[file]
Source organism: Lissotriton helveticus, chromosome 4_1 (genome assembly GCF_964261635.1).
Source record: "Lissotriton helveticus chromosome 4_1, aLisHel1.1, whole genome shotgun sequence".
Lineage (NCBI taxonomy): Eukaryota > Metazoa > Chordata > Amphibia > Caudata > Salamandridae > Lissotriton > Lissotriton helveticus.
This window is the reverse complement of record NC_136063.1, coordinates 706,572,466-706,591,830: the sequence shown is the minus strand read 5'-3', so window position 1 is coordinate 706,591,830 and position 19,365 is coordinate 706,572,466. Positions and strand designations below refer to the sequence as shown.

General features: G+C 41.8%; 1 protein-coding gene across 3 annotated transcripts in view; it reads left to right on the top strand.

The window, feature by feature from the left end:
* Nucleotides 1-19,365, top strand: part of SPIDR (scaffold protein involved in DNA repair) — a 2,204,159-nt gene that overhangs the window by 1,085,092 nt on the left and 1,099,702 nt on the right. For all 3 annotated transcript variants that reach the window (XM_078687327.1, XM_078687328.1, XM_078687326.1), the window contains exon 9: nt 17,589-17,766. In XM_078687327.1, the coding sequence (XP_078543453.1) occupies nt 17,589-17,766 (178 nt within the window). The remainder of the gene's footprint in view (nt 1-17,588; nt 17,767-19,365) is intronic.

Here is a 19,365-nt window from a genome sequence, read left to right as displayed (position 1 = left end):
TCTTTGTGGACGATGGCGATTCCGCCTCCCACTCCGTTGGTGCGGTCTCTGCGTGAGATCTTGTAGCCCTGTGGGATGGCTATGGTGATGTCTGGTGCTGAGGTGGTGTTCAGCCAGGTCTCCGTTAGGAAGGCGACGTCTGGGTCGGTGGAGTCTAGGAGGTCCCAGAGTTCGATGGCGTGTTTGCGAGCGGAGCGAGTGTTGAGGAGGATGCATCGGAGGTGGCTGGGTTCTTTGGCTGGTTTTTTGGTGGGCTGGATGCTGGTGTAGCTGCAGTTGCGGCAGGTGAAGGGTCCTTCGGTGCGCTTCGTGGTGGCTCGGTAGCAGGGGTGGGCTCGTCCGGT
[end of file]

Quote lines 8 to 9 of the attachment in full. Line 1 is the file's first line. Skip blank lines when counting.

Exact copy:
Here is a 19,365-nt window from a genome sequence, read left to right as displayed (position 1 = left end):
TCTTTGTGGACGATGGCGATTCCGCCTCCCACTCCGTTGGTGCGGTCTCTGCGTGAGATCTTGTAGCCCTGTGGGATGGCTATGGTGATGTCTGGTGCTGAGGTGGTGTTCAGCCAGGTCTCCGTTAGGAAGGCGACGTCTGGGTCGGTGGAGTCTAGGAGGTCCCAGAGTTCGATGGCGTGTTTGCGAGCGGAGCGAGTGTTGAGGAGGATGCATCGGAGGTGGCTGGGTTCTTTGGCTGGTTTTTTGGTGGGCTGGATGCTGGTGTAGCTGCAGTTGCGGCAGGTGAAGGGTCCTTCGGTGCGCTTCGTGGTGGCTCGGTAGCAGGGGTGGGCTCGTCCGGT